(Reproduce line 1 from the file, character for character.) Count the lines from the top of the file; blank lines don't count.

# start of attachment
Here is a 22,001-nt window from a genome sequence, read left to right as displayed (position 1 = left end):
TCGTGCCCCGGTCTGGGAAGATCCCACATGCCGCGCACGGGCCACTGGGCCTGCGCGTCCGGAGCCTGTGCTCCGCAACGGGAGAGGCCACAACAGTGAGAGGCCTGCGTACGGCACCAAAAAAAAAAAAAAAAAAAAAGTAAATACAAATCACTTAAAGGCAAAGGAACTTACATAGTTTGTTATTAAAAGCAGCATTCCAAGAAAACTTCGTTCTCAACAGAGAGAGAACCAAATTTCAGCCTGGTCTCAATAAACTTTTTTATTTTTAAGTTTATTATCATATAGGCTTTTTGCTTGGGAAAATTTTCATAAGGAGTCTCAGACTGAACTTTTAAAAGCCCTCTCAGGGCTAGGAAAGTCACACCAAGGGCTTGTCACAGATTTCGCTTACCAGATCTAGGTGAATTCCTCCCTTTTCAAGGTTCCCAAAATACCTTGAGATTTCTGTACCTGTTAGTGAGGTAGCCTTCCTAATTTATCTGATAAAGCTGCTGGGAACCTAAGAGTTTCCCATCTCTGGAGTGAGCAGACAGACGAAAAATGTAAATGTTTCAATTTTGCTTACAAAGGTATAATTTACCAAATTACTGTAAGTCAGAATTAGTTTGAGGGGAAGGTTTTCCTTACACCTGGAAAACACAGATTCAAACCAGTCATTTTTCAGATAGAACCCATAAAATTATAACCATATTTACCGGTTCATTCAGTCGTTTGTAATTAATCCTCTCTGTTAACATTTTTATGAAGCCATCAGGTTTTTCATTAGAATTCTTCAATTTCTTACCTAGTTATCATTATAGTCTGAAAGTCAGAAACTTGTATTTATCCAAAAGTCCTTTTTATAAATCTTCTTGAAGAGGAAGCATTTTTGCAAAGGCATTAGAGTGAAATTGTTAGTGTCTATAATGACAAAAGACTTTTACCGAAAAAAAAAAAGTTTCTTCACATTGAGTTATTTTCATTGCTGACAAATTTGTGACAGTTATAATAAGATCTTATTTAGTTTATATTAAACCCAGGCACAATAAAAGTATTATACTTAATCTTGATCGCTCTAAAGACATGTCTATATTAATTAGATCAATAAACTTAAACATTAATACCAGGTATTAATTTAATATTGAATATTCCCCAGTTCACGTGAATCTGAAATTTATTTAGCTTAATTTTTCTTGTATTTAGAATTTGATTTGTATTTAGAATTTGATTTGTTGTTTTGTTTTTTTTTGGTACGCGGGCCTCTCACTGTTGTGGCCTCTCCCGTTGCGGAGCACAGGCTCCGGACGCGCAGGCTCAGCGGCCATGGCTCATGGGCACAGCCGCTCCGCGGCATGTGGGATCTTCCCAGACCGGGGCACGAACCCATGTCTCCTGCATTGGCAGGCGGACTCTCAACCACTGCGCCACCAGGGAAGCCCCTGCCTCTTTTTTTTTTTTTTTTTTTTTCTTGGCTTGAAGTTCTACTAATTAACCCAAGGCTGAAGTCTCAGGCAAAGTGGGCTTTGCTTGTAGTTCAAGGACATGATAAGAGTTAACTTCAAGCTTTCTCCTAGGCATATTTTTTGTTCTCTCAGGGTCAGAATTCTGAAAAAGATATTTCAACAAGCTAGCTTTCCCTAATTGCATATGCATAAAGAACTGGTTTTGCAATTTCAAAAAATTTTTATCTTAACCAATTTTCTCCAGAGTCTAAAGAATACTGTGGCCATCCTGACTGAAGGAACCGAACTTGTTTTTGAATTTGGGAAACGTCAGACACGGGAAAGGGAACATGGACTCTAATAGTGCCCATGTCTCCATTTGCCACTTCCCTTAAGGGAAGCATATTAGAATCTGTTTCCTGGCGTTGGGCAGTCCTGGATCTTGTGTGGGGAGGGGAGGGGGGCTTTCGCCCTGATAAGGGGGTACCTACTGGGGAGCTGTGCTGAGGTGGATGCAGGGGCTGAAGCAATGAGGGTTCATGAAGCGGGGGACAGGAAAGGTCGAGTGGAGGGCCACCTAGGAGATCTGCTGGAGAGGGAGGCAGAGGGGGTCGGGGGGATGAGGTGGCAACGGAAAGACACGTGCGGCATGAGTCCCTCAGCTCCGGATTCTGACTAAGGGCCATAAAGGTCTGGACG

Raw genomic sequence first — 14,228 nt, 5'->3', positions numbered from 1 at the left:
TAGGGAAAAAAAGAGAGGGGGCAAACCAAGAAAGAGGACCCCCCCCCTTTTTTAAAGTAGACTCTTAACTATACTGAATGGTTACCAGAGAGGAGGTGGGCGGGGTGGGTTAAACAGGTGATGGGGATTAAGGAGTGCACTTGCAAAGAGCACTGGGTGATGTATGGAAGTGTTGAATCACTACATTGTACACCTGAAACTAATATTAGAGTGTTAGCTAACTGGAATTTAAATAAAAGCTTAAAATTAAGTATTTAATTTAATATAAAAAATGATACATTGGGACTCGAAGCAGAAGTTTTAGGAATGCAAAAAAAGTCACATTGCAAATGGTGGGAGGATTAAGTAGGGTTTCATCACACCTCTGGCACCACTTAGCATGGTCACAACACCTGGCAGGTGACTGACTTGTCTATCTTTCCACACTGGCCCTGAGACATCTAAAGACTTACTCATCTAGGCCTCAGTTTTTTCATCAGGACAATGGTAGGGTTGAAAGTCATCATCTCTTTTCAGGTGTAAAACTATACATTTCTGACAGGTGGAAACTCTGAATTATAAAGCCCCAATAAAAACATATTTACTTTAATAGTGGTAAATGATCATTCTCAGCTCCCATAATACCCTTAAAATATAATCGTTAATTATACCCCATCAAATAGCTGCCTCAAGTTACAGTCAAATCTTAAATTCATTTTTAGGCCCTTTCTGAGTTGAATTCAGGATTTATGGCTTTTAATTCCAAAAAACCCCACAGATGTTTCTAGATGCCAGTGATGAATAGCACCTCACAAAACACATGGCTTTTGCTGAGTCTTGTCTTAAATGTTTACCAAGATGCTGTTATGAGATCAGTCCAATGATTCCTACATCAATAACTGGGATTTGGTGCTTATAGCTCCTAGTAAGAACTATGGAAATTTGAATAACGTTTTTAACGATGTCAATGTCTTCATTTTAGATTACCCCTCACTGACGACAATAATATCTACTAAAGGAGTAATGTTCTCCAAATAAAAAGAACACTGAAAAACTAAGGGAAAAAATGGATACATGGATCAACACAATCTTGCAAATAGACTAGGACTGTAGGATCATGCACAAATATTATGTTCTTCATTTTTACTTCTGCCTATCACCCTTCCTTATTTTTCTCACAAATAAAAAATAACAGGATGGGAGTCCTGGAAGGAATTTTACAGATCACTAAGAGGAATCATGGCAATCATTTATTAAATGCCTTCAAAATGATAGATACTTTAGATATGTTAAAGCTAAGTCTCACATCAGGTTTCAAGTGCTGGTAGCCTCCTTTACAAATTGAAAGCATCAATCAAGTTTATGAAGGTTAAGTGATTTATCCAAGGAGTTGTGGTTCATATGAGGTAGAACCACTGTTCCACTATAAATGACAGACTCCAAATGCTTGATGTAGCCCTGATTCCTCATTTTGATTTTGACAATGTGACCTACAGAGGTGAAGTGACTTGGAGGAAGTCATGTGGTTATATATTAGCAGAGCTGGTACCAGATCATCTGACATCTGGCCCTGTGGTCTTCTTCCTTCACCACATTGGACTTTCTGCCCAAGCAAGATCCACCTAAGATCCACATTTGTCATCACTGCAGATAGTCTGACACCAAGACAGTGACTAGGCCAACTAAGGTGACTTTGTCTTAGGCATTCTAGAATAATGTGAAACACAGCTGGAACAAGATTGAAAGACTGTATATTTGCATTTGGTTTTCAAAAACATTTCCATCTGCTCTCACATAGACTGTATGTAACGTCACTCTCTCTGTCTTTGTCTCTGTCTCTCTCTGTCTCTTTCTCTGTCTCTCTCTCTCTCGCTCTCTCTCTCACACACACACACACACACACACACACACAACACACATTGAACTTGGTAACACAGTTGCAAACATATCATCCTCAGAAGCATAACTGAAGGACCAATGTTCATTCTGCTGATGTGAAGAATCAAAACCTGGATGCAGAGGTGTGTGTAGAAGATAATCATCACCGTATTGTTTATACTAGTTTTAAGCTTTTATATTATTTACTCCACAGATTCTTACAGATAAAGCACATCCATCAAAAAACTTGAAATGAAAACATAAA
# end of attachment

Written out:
Here is a 22,001-nt window from a genome sequence, read left to right as displayed (position 1 = left end):